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Spanish Cherries

Spain is the world’s 7th largest producer of cherries, and is the second largest producer in Europe. Some 60% of Spain’s cherry crop is exported with Germany and the UK taking a large proportion.


In fact, UKs imports of Spanish cherries peaked in 2011, when 10 million punnets (2500 tonnes) were shipped in during the five week season. The Brits obviously liked them.

The bulk of the cherries are produced in the 40 mile long Jerte Valley, near Caceres. It lies in Spain’s Extremadura region, south-west of Madrid, and close to the border with Portugal. Originally the area was the main centre of chestnut 
production, but when blight ruined those trees in the early 20th century – they were replaced by cherries which are now planted on terraces. These terraces rise from 1100 feet at the valley floor to 3600 feet at the top. In 2013 there were 3737 growers, farming nearly 10000 hectares of terraces.

Picota (meaning peaked, and referring to the slight oval shape, or peak at the end) is the name given to the four protected varieties of Spanish cherries. They are protected because a Denomination of Origin Certificate has been granted.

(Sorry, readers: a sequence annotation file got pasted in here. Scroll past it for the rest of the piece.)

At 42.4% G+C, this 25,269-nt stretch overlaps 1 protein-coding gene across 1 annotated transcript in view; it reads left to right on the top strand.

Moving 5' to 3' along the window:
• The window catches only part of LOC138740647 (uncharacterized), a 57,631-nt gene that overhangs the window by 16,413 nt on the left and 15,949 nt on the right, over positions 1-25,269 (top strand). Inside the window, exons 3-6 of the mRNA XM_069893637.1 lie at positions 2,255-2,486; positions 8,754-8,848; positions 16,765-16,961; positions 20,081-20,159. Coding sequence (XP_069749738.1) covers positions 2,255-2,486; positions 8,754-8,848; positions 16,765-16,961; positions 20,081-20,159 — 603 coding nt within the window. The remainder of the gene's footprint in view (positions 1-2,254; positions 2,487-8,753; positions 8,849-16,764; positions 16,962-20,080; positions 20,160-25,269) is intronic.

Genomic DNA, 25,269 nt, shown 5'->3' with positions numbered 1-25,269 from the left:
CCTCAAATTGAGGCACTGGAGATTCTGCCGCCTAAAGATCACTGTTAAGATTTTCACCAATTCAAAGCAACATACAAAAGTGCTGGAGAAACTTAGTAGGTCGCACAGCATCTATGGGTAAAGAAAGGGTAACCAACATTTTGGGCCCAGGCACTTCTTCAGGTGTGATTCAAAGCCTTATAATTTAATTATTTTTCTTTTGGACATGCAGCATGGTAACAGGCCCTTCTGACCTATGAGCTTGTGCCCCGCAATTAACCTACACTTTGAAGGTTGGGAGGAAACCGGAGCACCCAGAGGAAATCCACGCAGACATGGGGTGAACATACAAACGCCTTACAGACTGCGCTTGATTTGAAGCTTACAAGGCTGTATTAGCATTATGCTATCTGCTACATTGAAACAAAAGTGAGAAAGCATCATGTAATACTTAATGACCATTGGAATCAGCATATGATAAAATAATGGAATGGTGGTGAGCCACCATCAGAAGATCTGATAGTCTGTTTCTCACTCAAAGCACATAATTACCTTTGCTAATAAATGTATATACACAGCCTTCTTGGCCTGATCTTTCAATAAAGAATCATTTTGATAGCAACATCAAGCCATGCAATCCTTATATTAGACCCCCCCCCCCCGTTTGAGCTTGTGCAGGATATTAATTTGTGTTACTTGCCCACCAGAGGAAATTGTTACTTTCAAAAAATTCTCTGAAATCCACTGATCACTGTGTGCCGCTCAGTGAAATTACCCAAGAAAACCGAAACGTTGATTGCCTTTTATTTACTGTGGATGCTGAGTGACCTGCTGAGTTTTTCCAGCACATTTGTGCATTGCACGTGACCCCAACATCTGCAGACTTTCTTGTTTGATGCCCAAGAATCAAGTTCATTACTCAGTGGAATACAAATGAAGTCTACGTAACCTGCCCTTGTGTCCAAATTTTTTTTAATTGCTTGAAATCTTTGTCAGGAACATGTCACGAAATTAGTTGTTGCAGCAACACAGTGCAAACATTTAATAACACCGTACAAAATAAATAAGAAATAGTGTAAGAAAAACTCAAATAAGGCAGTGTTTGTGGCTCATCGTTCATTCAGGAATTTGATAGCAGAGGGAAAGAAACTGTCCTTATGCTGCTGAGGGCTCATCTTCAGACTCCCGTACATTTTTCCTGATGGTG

The four varieties are Pico Limon Negro; Pico Negro; Pico Colorado and Ambrunes. Ambrunes is dark red in colour with firm, crisp and juicy flesh. It’s very sweet, as it matures on the trees longer.

All are unusual in that they are separated from the stalks when picked. Hence they are referred to as "stemless” or "stalkless”. It’s claimed this is an indication of perfect ripeness.

If you are ever near Jerte Valley a visit should most definitely be on your itinerary. There are many cultural; and gastronomic celebrations and fiestas around harvest time. There are tours of co-operatives and walks through the cherry trees. 

Without doubt there will be the chance to taste the fruit and the liqueur into which it can be made. 

Last but not least, throughout July, there are competitions held to decide the best dish made with cherries. If you look at Gordon Ramsay’s book "Just Desserts”, you’ll see a recipe called Cherry and Almond Clafoutis. Though it cannot be guaranteed to win one of those competitions, it is a fantastic pudding, especially if you use Spanish cherries.

The ingredients are –

·       50gground almonds

·       15g strong plain four .

·       good pinch of sea salt

·       100g caster sugar

·       2 large free range eggs

·       3 large free range egg yolks 

·       250 ml double cream

·       300g fresh ripe cherries